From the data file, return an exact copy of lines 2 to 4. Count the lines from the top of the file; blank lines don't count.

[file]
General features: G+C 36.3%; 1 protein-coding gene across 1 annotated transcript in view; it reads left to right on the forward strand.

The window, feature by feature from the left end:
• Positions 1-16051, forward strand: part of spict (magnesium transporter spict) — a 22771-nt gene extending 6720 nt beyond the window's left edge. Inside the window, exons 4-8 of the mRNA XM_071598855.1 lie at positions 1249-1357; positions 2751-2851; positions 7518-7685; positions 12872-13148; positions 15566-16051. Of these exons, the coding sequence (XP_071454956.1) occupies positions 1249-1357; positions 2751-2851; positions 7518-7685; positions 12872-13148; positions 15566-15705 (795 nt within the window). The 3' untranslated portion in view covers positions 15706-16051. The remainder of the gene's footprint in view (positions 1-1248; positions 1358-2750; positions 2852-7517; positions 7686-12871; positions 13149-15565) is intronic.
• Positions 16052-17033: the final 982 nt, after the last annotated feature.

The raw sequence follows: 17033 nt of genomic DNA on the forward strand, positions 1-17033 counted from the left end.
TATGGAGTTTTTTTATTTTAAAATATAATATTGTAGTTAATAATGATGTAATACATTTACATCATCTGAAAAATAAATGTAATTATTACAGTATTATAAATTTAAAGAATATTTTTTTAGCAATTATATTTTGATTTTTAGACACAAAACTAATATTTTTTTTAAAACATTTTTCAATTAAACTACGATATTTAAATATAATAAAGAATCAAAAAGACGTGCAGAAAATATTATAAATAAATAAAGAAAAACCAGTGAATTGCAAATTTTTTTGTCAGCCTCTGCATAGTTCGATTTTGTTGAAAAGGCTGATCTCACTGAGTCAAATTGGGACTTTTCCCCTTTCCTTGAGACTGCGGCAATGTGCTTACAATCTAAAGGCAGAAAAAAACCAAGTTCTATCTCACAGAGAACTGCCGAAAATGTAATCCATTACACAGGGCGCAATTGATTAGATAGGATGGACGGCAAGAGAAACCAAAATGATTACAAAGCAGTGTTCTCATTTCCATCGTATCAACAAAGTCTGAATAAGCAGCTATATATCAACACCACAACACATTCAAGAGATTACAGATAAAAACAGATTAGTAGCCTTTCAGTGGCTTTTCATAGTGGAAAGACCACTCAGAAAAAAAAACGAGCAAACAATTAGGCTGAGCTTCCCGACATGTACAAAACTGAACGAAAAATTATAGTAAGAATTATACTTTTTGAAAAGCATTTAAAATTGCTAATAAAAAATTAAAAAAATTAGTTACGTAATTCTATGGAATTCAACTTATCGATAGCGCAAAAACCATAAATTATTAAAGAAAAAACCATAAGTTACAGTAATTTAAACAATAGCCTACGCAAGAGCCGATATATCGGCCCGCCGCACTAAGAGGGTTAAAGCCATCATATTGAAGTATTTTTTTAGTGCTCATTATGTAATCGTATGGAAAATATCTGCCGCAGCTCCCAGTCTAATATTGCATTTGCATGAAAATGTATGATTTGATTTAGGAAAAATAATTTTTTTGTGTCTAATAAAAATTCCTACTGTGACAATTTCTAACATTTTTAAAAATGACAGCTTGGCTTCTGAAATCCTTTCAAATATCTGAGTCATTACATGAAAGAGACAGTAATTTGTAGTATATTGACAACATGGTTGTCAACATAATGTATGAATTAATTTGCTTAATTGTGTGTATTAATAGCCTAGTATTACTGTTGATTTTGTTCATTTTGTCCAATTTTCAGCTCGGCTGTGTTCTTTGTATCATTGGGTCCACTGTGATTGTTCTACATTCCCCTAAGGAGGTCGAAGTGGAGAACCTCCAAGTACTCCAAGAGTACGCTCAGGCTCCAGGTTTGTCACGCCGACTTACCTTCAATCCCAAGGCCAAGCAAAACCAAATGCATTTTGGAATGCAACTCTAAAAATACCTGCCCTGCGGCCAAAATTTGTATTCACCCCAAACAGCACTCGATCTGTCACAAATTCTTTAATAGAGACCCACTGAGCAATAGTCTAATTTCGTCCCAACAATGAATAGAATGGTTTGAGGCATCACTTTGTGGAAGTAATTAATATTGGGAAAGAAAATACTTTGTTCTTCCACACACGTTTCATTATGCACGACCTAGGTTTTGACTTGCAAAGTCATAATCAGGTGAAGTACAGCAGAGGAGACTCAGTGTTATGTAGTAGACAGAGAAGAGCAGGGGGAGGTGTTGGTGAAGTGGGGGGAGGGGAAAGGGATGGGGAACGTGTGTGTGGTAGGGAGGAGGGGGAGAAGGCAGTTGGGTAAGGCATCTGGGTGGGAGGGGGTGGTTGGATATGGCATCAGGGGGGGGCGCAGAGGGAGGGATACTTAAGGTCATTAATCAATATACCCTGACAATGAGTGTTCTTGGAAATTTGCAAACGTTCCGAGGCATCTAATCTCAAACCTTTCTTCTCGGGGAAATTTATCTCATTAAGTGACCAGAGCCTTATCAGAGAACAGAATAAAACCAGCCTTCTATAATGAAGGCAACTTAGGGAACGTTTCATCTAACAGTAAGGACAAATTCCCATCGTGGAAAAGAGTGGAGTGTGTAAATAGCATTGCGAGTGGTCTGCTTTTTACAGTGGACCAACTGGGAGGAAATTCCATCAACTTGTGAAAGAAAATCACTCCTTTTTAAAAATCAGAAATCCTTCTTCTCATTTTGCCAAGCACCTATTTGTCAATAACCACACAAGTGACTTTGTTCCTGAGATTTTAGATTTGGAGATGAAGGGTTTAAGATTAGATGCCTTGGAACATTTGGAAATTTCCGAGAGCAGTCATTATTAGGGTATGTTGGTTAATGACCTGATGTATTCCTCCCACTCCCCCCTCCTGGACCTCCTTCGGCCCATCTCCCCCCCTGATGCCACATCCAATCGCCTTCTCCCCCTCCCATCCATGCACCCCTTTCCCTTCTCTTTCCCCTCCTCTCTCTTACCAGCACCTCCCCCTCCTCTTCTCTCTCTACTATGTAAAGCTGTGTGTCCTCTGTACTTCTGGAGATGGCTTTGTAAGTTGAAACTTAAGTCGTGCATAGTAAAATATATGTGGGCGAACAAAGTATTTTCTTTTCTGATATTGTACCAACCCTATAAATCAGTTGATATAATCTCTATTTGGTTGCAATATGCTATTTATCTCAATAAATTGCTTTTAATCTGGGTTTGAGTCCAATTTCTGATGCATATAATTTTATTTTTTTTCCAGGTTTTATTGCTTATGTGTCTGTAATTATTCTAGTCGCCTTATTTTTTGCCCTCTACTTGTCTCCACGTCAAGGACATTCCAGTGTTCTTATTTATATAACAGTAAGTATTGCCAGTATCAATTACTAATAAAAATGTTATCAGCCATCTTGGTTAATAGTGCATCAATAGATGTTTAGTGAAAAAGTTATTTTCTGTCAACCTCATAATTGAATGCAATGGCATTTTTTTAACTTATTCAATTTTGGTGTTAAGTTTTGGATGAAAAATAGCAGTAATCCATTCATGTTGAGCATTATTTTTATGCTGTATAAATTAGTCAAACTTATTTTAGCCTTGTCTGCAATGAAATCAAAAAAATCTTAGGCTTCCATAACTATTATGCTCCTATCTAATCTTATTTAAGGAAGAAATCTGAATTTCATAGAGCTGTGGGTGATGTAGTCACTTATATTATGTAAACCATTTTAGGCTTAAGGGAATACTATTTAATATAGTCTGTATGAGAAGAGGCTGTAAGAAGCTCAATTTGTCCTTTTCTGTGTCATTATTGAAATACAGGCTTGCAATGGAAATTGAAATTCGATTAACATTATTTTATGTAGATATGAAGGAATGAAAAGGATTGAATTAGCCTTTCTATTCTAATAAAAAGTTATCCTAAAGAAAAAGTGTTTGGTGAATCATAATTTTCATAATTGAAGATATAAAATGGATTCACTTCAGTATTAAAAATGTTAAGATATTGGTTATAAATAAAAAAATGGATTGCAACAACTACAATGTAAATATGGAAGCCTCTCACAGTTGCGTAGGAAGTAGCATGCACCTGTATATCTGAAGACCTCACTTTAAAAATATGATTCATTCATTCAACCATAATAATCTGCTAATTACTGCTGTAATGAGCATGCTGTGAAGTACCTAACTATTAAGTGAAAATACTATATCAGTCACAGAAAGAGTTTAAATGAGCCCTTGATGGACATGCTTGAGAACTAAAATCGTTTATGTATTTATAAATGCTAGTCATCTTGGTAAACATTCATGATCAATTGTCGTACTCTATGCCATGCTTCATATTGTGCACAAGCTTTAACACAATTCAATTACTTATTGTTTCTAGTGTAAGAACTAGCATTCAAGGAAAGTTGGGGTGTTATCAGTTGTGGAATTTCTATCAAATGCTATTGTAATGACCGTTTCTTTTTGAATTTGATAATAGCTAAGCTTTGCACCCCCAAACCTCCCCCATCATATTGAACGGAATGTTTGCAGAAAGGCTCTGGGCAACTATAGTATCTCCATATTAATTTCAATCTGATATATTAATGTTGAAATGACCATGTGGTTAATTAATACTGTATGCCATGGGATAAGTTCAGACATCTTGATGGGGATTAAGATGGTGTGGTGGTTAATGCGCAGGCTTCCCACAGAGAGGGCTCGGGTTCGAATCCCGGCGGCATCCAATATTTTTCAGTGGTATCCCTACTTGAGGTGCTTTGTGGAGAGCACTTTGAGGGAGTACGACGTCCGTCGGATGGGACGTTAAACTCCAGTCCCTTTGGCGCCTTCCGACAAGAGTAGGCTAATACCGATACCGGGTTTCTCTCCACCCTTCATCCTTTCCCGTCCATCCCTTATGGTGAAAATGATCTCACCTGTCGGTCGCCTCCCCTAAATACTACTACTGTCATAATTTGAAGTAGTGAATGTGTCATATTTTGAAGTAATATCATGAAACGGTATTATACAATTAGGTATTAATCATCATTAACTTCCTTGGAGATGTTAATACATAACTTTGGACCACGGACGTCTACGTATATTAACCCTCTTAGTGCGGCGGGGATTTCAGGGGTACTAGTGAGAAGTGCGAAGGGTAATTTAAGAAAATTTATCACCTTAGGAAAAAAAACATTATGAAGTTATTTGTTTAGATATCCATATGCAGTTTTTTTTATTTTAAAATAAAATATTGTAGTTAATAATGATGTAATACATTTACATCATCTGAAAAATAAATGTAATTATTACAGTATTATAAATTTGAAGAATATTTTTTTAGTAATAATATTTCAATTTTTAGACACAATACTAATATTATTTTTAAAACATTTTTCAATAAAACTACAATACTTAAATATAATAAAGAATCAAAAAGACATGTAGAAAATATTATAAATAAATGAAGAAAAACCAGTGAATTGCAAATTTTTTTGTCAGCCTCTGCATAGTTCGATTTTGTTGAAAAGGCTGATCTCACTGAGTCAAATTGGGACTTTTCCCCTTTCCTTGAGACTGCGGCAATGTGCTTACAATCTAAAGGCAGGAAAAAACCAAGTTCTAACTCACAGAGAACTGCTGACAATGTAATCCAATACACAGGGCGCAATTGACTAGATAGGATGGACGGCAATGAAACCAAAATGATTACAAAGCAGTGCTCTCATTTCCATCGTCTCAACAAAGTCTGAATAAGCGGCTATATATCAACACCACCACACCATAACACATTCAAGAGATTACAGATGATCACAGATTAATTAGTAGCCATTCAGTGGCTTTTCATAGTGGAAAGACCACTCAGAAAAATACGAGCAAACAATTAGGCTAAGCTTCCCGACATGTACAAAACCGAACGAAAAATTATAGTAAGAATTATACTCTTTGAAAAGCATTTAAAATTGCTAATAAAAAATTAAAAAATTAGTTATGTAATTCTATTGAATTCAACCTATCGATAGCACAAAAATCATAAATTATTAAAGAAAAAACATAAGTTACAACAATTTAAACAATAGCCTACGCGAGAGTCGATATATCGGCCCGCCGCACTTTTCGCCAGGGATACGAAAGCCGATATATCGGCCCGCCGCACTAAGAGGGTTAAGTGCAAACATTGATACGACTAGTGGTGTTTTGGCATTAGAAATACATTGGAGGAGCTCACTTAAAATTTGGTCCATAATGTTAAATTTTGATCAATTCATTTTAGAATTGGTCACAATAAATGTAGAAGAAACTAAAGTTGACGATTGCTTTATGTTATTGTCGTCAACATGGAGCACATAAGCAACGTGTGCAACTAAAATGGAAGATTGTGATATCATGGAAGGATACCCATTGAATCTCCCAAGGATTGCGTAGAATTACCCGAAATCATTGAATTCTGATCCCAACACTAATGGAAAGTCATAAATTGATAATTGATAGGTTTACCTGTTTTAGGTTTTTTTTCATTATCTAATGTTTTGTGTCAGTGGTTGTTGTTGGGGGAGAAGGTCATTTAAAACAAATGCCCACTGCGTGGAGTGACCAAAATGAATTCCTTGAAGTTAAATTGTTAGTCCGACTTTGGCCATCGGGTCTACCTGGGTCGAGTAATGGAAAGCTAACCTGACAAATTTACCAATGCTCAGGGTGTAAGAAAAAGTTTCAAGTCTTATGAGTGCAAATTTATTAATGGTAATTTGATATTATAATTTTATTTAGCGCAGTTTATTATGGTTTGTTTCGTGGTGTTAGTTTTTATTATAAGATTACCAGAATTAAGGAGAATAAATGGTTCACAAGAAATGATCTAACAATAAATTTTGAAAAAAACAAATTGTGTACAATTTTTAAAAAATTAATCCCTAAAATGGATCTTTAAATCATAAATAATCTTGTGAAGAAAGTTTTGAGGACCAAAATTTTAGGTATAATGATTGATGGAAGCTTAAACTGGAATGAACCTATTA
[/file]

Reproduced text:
The window, feature by feature from the left end:
• Positions 1-16051, forward strand: part of spict (magnesium transporter spict) — a 22771-nt gene extending 6720 nt beyond the window's left edge. Inside the window, exons 4-8 of the mRNA XM_071598855.1 lie at positions 1249-1357; positions 2751-2851; positions 7518-7685; positions 12872-13148; positions 15566-16051. Of these exons, the coding sequence (XP_071454956.1) occupies positions 1249-1357; positions 2751-2851; positions 7518-7685; positions 12872-13148; positions 15566-15705 (795 nt within the window). The 3' untranslated portion in view covers positions 15706-16051. The remainder of the gene's footprint in view (positions 1-1248; positions 1358-2750; positions 2852-7517; positions 7686-12871; positions 13149-15565) is intronic.
• Positions 16052-17033: the final 982 nt, after the last annotated feature.